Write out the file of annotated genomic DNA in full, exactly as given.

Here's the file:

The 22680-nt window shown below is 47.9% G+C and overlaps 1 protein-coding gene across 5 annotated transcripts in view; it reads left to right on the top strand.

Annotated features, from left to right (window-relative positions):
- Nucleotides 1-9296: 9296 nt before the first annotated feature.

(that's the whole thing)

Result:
The 22680-nt window shown below is 47.9% G+C and overlaps 1 protein-coding gene across 5 annotated transcripts in view; it reads left to right on the top strand.

Annotated features, from left to right (window-relative positions):
- Nucleotides 1-9296: 9296 nt before the first annotated feature.